Straight photography is a style of photography that emphasizes the objective and realistic portrayal of the subject matter. It emerged in the early 20th century as a reaction against the pictorialist movement and its emphasis on manipulating photographs to create a more artistic or painterly effect.
Famous figures associated with straight photography include:
Edward Weston: Weston was an American photographer known for his sharp, detailed images of natural forms, landscapes, and nudes. He was one of the founders of the f/64 group, which advocated for straight photography and a small aperture to achieve maximum depth of field.
Ansel Adams: Adams was an American photographer known for his iconic images of the American West, particularly Yosemite National Park. He was also a founding member of the f/64 group and an advocate for straight photography.
Paul Strand: Strand was an American photographer known for his straightforward images of people, architecture, and landscapes. He was associated with the straight photography movement in the United States and the modernist movement in Europe.
Dorothea Lange: Lange was an American photographer best known for her documentary photographs of the Great Depression, particularly her iconic image "Migrant Mother." She was a member of the straight photography movement and worked for the Farm Security Administration.
Walker Evans: Evans was an American photographer known for his documentary images of American life, particularly during the Great Depression. He was a member of the straight photography movement and worked for the Farm Security Administration.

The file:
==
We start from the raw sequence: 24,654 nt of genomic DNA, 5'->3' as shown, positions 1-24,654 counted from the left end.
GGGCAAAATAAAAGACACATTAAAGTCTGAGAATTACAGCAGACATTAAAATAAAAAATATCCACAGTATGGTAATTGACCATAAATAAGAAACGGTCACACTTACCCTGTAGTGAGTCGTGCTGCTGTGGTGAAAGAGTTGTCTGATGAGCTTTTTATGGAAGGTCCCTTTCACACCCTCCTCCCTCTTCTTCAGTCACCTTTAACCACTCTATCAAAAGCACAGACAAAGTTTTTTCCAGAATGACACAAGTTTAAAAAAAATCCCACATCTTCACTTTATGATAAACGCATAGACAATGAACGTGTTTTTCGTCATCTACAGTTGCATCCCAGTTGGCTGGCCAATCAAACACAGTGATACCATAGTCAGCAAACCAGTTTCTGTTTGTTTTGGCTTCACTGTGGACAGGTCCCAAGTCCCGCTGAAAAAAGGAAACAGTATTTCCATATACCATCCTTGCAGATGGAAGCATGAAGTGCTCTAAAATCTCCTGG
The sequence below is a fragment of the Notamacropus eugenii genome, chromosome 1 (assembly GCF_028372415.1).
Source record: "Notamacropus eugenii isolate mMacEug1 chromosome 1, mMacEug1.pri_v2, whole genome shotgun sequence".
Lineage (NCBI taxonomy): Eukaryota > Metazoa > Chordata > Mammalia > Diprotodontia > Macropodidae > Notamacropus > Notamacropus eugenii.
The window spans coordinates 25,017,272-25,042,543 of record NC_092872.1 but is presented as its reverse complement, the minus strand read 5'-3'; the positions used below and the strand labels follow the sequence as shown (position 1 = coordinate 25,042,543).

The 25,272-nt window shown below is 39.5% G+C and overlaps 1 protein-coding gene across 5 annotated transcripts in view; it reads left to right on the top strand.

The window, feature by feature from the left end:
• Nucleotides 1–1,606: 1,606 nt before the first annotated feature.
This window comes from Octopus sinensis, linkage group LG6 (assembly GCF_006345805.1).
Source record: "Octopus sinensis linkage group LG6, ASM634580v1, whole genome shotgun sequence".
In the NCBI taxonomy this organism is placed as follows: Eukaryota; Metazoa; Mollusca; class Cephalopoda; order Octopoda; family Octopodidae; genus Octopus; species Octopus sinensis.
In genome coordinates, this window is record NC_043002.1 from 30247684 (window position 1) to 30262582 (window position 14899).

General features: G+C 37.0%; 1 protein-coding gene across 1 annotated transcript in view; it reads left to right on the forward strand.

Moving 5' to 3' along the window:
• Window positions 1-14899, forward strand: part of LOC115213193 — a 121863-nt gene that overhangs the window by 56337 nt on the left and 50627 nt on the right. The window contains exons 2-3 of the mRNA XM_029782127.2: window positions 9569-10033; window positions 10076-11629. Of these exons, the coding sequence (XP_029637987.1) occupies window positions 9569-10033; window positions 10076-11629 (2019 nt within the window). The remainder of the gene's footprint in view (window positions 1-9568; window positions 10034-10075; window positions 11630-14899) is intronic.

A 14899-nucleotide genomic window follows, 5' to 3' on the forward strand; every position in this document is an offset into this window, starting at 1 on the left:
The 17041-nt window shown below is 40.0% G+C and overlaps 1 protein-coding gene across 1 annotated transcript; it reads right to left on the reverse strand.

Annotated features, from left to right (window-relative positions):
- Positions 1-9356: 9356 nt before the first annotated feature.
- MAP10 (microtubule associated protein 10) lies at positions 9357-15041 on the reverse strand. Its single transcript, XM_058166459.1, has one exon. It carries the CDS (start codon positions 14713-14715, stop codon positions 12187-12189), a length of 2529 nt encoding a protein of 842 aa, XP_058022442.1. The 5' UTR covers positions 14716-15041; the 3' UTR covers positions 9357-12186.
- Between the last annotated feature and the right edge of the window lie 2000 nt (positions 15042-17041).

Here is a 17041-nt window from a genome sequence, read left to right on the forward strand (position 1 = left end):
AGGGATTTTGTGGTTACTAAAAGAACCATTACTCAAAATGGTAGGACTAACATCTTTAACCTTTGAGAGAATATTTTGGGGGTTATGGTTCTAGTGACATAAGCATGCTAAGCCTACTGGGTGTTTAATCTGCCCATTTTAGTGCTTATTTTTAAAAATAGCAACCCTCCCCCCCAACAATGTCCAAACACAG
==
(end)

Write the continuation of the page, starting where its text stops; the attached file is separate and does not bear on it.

Berenice Abbott: Abbott was an American photographer known for her architectural and documentary images of New York City. She was a member of the straight photography movement and worked as an assistant to Man Ray in Paris before returning to the United States.
Henri Cartier-Bresson: Cartier-Bresson was a French photographer known for his candid images of people and events around the world. He was associated with the straight photography movement and helped to pioneer the use of the 35mm camera.
These photographers and others associated with the straight photography movement emphasized the importance of the camera's ability to capture reality in a straightforward manner, without manipulation or artifice. Their work helped to establish photography as a legitimate artistic medium and paved the way for later movements such as documentary and street photography.